(Bloomberg) -- The public sparring between Thailand’s Prime Minister Srettha Thavisin and central bank chief on monetary policy risks undermining the institution’s independence and poses a threat to credit ratings, according to the nation’s main opposition party.

Srettha, who’s been urging the Bank of Thailand to urgently cut rates from a decade-high, should sit down with Governor Sethaput Suthiwartnarueput to devise a coordinated fiscal and monetary policy response to revive the economy, said Sirikanya Tansakun, deputy leader of Move Forward Party. The two should stop talking to each other through the media, she said.

The premier has vowed to continue his push for lower interest rate even after the central bank chief said that there was no compelling reason to call an emergency meeting to review the policy rate that’s currently at 2.5%, the highest since 2013. The two have clashed for months on the approach to reviving Southeast Asia’s second-largest economy, rattling investors and turning the nation’s currency into the worst performer in the region.

“This looks like a war of nerves through media,” Sirikanya said in an interview late on Thursday. “It doesn’t portray a good image of the nation among foreign investors, who very well understand the importance of central bank independence.”

Cutting interest rate may not be the right approach to boost the economy in the short term given the rate transmission takes time, Sirikanya said, adding that if inflation remains below target for a long spell, it may support the case for easing.

Move Forward stands for the independence of the Bank of Thailand, Sirikanya said. The upstart party won the largest share of votes and seats in the general election last year but was thwarted from taking power by a conservative establishment.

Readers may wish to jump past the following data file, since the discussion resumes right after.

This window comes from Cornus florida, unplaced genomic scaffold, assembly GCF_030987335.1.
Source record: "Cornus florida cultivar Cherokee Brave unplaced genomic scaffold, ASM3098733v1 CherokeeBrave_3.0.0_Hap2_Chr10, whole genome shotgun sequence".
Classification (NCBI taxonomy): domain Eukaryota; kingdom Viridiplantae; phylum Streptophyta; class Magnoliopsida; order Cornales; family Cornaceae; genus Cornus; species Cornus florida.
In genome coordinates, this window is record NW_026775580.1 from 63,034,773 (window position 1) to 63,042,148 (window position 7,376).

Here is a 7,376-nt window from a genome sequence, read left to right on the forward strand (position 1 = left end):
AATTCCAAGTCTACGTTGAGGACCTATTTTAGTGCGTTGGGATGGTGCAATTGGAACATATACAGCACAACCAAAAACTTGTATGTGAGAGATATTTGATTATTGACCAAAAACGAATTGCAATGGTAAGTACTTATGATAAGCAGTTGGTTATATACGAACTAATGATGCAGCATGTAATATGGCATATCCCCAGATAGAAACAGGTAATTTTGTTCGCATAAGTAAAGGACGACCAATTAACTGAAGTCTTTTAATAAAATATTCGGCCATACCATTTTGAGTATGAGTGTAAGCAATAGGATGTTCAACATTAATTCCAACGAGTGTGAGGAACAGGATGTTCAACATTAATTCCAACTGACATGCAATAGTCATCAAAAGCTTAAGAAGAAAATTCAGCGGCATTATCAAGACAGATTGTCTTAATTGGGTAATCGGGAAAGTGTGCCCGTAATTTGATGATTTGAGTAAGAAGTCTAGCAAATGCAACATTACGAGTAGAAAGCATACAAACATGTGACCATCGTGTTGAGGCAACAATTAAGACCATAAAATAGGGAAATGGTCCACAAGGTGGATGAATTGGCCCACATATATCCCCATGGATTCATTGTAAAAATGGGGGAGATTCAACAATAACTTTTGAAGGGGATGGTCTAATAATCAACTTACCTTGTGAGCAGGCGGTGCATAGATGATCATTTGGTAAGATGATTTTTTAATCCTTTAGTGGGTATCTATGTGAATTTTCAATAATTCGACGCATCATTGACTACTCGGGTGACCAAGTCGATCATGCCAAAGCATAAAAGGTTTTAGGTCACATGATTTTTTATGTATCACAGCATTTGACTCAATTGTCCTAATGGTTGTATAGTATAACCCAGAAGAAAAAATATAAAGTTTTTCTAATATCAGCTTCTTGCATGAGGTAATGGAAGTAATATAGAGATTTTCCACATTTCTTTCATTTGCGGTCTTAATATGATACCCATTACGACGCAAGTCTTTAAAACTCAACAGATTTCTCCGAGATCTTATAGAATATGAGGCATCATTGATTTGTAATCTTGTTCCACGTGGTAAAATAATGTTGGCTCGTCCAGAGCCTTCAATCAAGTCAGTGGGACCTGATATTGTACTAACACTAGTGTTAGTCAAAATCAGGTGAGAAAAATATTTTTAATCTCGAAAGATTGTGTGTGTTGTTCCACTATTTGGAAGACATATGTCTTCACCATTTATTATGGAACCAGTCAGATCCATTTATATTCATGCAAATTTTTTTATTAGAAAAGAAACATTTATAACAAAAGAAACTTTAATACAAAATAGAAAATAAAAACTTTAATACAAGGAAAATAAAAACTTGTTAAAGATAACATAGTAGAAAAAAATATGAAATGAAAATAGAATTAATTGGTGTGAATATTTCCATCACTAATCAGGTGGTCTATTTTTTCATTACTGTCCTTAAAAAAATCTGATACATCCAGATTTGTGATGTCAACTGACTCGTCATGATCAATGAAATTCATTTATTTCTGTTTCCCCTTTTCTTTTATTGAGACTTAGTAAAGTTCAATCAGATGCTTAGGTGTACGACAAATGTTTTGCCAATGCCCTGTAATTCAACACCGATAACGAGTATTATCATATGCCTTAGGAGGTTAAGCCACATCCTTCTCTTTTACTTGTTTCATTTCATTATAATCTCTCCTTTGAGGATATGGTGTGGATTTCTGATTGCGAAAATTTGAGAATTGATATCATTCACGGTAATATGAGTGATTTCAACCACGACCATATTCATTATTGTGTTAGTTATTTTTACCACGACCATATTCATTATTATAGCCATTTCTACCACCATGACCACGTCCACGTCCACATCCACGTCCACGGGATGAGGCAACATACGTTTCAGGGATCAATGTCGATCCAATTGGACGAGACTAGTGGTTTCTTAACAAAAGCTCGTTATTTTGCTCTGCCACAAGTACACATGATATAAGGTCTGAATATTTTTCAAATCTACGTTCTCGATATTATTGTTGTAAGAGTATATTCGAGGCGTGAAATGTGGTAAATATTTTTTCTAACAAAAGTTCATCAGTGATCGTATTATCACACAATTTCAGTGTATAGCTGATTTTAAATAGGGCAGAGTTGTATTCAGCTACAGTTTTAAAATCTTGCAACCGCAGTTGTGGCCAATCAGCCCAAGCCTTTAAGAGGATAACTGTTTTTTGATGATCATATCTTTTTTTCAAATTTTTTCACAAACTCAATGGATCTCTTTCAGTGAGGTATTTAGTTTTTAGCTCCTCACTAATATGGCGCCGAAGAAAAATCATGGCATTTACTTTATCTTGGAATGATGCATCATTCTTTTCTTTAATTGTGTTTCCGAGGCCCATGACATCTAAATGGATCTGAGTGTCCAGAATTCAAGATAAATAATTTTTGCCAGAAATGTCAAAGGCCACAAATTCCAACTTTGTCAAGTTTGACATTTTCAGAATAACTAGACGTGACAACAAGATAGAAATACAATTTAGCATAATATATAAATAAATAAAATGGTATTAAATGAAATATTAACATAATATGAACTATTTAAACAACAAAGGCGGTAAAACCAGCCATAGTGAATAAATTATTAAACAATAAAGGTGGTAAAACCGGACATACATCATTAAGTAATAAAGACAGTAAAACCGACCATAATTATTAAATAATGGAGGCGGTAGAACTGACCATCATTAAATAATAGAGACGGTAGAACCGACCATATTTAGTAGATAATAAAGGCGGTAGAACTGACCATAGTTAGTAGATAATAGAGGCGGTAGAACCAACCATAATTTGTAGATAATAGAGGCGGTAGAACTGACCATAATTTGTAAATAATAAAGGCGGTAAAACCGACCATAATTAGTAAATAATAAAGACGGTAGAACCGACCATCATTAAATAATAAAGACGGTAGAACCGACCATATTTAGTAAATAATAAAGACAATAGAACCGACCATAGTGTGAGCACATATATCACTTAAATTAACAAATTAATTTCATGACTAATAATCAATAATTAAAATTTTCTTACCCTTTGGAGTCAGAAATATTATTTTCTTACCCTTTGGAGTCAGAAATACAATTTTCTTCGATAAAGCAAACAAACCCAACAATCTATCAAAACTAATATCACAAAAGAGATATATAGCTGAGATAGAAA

Global investors may become increasingly concerned about Srettha’s attempts to influence monetary policy, Sirikanya said, while cautioning that Thailand should be wary of falling into the same league as Turkey, which has seen political interference in the central bank domain.

Turkish President Recep Tayyip Erdogan frequently called for rate cuts in 2021 and intervened in monetary policy, triggering an outflow in foreign capital from the country’s equities and government bonds. The Turkish lira was the worst performing emerging-market currency against the dollar that year. 

While Srettha is eager for monetary stimulus to help a floundering economy, the central bank argues that cheaper borrowing costs won’t fix structural problems in the economy.

If the differences aren’t settled sooner, they risk souring the country’s sovereign rating outlook, said Sirikanya, a lawmaker and former researcher at the Thailand Development Research Institute. Thailand should draw lessons from Hungary, where clashes between the government and the central bank led to a rating outlook cut, she said.

“We are starting to see some negative signs — from slow growth to deteriorating fiscal status and now the government moves that pose risk to central bank’s independence,” Sirikanya said. “These are not good combination at all.”

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